Feature Week of May 9, 2004
WHAT THE CRACKER BARREL CASE SAYS ABOUT AMERICA’S CIVIL RIGHTS AND SOCIAL JUSTICE
No matter how much blacks move up America’s social structure, issues of racial discrimination still occur.
The latest incidence of broad-based discrimination is being played out in a lawsuit involving the Department of Justice, the NAACP and the Cracker Barrel restaurant chain. Known for its country-style cooking and folksy retail stores, Tennessee-based Cracker Barrel Old Country Store has agreed to wide-ranging steps to combat discrimination charges by many of its black diners. While admitting no wrongdoing, the $1.9 billion-a-year chain has agreed to engage in new training programs, random testing by undercover diners, the posting of nondiscrimination statements on menus, and hiring of an outside auditor to rid itself of the discrimination lawsuit.
The case against Cracker Barrel, which operates 497 stores in 41 states, was brought by the NAACP, a major beneficiary of a similar discriminatory judgment against Denny’s restaurants. The 1993 case against the 1,500-chain Denny’s yielded $54 million in damages to plaintiffs and $1 billion in jobs and contracts to minorities. In the Cracker Barrel case, over 400 witnesses in more than 200 cities provided evidence in support of black plaintiffs' allegations.
"To discriminate on the basis of race in the provision of food and service tramples most gravely not only on the civil rights laws but also our nation's promise of equality," said R. Alexander Acosta, the Justice Department Assistant Attorney General for Civil Rights with whom Cracker Barrel reached the agreement. The agreement requires no admission of wrongdoing or payment of fines or penalties.
Despite the fact that minorities have made substantial economic and social progress over the past 30 years, discrimination is still a central part of the average African American’s “national experience”. Even though upwards of a quarter million African Americans now have earning power that excess of $100,000 a year, they too, fall prey to the significant disadvantages based on race that continue to persist within the United States. It's estimated that every African American experiences about 200 incidents a year, from slurs hurled at them by passing motorists to cashiers who won't put change in their hand, and a variety of other actions. While claims that the nation has achieved a color-blind society are often put forth by this new black upper-class, such claims appear premature, as evidence indicating that discrimination based on race and ethnicity lingers.
"This (case) moves us forward in a direction we were already going," says Norm Hill, an African American vice president of Cracker Barrel. "It allows both sides to avoid protracted and costly litigation." Hill, the company’s highest-ranking black, serves as senior vice president of human resources for CBRL Group, Inc., the parent company for restaurant concepts Cracker Barrel Old Country Store, Inc. and Logan’s Roadhouse, Inc. Hill joined the company in 1996. He says: "Cracker Barrel has 50,000 employees serving 180 million guests a year, and from all of this contact we average only about 30 guest complaints a year that touch on the issue of racial discrimination. We look into and take steps through our guest relations or employee-relations people to correct every complaint that comes to us."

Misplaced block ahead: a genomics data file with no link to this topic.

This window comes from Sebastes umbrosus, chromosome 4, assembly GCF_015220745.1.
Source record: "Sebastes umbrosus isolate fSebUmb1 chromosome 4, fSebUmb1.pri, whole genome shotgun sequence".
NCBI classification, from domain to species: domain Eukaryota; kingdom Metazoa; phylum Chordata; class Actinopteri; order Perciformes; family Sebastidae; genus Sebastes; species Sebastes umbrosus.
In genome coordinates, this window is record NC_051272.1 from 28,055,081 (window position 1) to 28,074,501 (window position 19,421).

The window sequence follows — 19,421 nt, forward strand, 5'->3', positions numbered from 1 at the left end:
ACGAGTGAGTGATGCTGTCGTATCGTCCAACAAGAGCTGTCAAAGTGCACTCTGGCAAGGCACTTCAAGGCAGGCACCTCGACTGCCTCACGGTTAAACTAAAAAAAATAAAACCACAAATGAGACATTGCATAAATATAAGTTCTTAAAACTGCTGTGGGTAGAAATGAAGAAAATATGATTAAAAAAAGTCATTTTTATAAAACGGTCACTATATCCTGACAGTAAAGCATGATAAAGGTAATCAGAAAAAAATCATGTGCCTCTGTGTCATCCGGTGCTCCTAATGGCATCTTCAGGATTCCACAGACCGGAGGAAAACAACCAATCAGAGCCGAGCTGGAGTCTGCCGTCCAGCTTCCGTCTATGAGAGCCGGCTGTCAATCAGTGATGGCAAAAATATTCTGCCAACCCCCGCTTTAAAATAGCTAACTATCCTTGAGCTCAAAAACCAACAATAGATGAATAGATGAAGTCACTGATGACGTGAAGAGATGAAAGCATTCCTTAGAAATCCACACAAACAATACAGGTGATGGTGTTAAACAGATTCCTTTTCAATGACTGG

Hill is an example of the corporate executive-level progress African Americans have made since the 1960s. He is in a position to push African American involvement in all phases of the company’s operations. He has an extensive and accomplished background in human resources. Prior to joining Cracker Barrel, he held positions such as Vice President of Human Resources for Denny’s, Perkins Family and Tony Roma’s Restaurants; and was Group Director of Human Resources for Burger King Corporation; and Director of Human Resources for Firestone Tire. A veteran of the Air Force, Hill is a graduate of the University of Akron.
The agreement Cracker Barrel made will last five years and requires, among other things, that the chain's employees undergo expanded racial diversity training and those procedures to investigate patrons' complaints be improved. The company also will hire an outside firm to send agents acting as customers into restaurants to check on Cracker Barrel employees. The NAACP-spurred investigation found evidence of such problems at more than 50 restaurants in Alabama, Georgia, Louisiana, Mississippi, North Carolina, Tennessee and Virginia. Acosta said 80 percent of the employees or former employees interviewed in the probe said they had witnessed or experienced discriminatory treatment at Cracker Barrel restaurants.
NAACP President and CEO, Kweisi Mfume says the group welcomes Cracker Barrel’s decision to enter into the agreement, but says the restaurant chain should provide compensation for past discrimination victims. An agreement to channel 13 percent of advertising and supplier monies to African American contractors would also help allay past discriminatory practices.
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